Vonage blasts Shaw over VoIP ‘enhancement fee’

Vonage Canada on Tuesday went public with a complaint it has made to the CRTC about an enhancement fee rival Shaw Communications is encouraging customers to pay if they use other voice-over-IP services.

The $10 charge is optional, but Vonage and other independent providers are calling it a “VoIP tax” that runs counter to the tradition of Net neutrality that has made the Internet an effective communications medium. Shaw, meanwhile, says on its Web site that the fee is necessary because when its customers use third party VoIP services, it is sharing traffic with public networks, where voice frames can be lost much like data frames during peak loads.

“Without this ($10/month) service customers may encounter quality of service issues with their voice over Internet service,” the company’s site says. “Delay is the big issue with voice-over-packet services that operate over the public Internet. Quality of service issues do not apply to Shaw Digital Phone because Shaw Digital Phone operates on its own separate, managed network.”

Vonage, however, disputes this reasoning, and is asking the CRTC to force Shaw to explain its enhancement fee in more detail. In particular, Vonage wants to know why Shaw would charge the fee on a recurring basis if it consists of a one-time configuration of the Shaw-approved cable modem used by Shaw’s high-speed Internet customers, and what exactly is included in the enhancement service.

Joe Parent, Vonage Canada’s vice-president of marketing, said the company tried to deal with Shaw directly, including conversations with its customer service operation about the nature of the enhancement fee.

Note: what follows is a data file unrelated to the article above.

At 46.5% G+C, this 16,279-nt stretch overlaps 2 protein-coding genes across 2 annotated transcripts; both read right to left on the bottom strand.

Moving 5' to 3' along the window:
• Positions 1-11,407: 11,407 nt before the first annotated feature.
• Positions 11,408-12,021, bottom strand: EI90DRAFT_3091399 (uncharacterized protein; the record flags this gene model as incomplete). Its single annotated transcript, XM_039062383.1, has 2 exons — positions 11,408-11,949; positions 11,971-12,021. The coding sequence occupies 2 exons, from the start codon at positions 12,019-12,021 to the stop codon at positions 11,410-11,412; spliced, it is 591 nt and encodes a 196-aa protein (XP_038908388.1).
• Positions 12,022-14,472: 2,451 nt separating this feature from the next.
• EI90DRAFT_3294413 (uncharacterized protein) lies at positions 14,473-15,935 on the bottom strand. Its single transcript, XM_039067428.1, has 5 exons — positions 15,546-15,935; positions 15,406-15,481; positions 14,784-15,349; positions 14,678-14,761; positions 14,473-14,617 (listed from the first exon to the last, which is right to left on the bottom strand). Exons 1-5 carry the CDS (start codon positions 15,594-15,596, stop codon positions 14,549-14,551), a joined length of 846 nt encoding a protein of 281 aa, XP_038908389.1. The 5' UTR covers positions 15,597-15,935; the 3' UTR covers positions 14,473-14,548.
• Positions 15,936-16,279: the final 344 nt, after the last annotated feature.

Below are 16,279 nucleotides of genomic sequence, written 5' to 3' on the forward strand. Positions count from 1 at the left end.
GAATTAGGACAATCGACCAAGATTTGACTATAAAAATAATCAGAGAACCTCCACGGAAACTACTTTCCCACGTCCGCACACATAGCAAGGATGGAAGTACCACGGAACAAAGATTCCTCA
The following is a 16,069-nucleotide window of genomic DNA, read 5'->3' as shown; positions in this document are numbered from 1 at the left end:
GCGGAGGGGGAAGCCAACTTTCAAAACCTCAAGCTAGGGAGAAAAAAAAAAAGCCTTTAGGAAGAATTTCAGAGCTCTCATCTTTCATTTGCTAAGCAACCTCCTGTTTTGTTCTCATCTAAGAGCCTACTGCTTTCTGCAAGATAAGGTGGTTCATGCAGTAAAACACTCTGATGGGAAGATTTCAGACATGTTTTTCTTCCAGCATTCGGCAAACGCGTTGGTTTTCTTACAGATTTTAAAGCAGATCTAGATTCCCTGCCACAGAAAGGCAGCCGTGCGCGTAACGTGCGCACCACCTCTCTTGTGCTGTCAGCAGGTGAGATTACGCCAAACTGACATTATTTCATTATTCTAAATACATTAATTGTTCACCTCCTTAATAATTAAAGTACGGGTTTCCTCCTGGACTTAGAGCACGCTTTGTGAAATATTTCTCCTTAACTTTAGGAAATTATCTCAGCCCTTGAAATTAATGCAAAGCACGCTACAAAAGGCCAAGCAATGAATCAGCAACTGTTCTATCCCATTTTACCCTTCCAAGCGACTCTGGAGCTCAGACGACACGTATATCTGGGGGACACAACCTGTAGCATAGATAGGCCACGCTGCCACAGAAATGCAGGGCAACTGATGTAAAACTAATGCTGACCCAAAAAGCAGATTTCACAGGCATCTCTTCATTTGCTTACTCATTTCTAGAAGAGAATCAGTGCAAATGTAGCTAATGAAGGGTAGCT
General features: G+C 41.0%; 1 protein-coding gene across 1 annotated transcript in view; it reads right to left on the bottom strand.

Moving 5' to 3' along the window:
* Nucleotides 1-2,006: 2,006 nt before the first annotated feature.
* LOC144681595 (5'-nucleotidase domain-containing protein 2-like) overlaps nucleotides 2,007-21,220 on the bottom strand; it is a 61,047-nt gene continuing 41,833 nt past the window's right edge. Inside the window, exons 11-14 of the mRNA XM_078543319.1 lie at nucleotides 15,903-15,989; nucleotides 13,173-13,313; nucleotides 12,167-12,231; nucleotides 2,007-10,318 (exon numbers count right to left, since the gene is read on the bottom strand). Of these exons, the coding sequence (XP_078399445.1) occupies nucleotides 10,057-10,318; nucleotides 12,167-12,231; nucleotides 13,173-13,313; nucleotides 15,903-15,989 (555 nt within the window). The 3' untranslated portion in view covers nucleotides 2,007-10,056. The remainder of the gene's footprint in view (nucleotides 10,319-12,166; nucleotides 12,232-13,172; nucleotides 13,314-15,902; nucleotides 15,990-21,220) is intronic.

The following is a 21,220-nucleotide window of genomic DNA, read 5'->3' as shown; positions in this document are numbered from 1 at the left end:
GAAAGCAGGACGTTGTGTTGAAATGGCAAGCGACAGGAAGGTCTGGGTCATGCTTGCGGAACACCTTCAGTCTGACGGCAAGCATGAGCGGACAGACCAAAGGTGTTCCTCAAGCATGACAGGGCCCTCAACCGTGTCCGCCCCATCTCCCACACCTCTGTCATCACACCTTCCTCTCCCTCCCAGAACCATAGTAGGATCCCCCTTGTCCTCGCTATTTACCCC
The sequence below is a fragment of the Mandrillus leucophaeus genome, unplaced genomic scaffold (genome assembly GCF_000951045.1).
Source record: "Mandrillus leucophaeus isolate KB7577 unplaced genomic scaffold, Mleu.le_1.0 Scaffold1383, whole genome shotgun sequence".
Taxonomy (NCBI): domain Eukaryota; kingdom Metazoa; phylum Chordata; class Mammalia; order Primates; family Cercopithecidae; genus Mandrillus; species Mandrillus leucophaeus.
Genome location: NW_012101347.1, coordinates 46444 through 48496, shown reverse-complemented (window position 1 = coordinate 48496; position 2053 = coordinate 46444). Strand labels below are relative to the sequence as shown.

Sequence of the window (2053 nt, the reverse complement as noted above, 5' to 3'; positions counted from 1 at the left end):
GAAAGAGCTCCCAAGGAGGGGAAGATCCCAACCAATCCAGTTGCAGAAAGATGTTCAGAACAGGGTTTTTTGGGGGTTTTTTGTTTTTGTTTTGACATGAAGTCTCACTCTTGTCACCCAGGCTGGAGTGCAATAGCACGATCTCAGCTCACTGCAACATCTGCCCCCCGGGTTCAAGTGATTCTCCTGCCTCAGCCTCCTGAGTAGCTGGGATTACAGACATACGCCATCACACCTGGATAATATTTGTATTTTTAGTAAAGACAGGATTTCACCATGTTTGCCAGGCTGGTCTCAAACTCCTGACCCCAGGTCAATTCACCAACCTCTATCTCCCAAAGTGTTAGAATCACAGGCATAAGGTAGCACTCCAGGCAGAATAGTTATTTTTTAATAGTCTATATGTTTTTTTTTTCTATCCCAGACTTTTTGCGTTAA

“They were very ambiguous,” he said, adding that there is no technical reason he is aware of that would justify the fee. “Shaw has a world-class network that’s capable of carrying this traffic.”

Shaw did not respond to a request for comment at press time. 

Vonage first made its submission to the CRTC late last year, where it called the enhancement fee a scheme to drive up the cost of competing voice services.

“If the type of action represented by Shaw’s QoS Service is not seriously investigated and addressed by the Commission, there will be a heightened risk of the development of a duopoly of local voice services, restricted to ILECs and cable carriers who provide Internet access over their last-mile facilities and therefore can provide managed services,” the submission said.

VoIP analyst Jon Arnold said Vonage’s complaint could be a sign of the increased pressure it faces in the more competitive VoIP market, particularly as it prepares for an IPO.

“They’re not in the position of strength they were a year ago when the cablecos came into the market,” he said, adding that it is hard to determine Vonage’s presence in Canada because, like Primus, it doesn’t disclose subscriber numbers.

“Either this is a lot of bluster to make them sound like more of a market force than they really are, or maybe they really are (a market force).”

Vonage is not the only firm to complain about Shaw’s enhancement fee. At the Canadian Telecom Summit last year, Primus Communications vice-president Matt Stein lambasted Shaw for the service fee, and claimed the company was not responsive to actual service problems.

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